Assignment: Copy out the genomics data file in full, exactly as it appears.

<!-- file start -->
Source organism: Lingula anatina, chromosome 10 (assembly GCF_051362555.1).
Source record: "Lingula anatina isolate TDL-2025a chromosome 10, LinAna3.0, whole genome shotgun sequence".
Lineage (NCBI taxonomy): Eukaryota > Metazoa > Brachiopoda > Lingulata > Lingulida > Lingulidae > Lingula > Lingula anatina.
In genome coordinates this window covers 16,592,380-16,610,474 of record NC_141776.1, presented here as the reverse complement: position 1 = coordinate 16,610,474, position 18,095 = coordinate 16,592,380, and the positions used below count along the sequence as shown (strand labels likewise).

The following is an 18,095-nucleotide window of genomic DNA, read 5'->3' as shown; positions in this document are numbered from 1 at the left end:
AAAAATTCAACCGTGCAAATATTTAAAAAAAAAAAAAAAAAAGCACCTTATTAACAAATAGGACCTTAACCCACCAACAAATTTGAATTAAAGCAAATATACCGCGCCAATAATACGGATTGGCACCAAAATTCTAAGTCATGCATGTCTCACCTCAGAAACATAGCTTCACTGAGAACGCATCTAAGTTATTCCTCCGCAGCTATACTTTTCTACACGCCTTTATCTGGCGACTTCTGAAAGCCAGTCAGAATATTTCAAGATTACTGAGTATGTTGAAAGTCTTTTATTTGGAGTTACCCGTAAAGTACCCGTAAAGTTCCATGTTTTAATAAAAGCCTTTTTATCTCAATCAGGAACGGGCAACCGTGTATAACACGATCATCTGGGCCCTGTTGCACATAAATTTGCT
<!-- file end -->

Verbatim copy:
Source organism: Lingula anatina, chromosome 10 (assembly GCF_051362555.1).
Source record: "Lingula anatina isolate TDL-2025a chromosome 10, LinAna3.0, whole genome shotgun sequence".
Lineage (NCBI taxonomy): Eukaryota > Metazoa > Brachiopoda > Lingulata > Lingulida > Lingulidae > Lingula > Lingula anatina.
In genome coordinates this window covers 16,592,380-16,610,474 of record NC_141776.1, presented here as the reverse complement: position 1 = coordinate 16,610,474, position 18,095 = coordinate 16,592,380, and the positions used below count along the sequence as shown (strand labels likewise).

The following is an 18,095-nucleotide window of genomic DNA, read 5'->3' as shown; positions in this document are numbered from 1 at the left end:
AAAAATTCAACCGTGCAAATATTTAAAAAAAAAAAAAAAAAAGCACCTTATTAACAAATAGGACCTTAACCCACCAACAAATTTGAATTAAAGCAAATATACCGCGCCAATAATACGGATTGGCACCAAAATTCTAAGTCATGCATGTCTCACCTCAGAAACATAGCTTCACTGAGAACGCATCTAAGTTATTCCTCCGCAGCTATACTTTTCTACACGCCTTTATCTGGCGACTTCTGAAAGCCAGTCAGAATATTTCAAGATTACTGAGTATGTTGAAAGTCTTTTATTTGGAGTTACCCGTAAAGTACCCGTAAAGTTCCATGTTTTAATAAAAGCCTTTTTATCTCAATCAGGAACGGGCAACCGTGTATAACACGATCATCTGGGCCCTGTTGCACATAAATTTGCT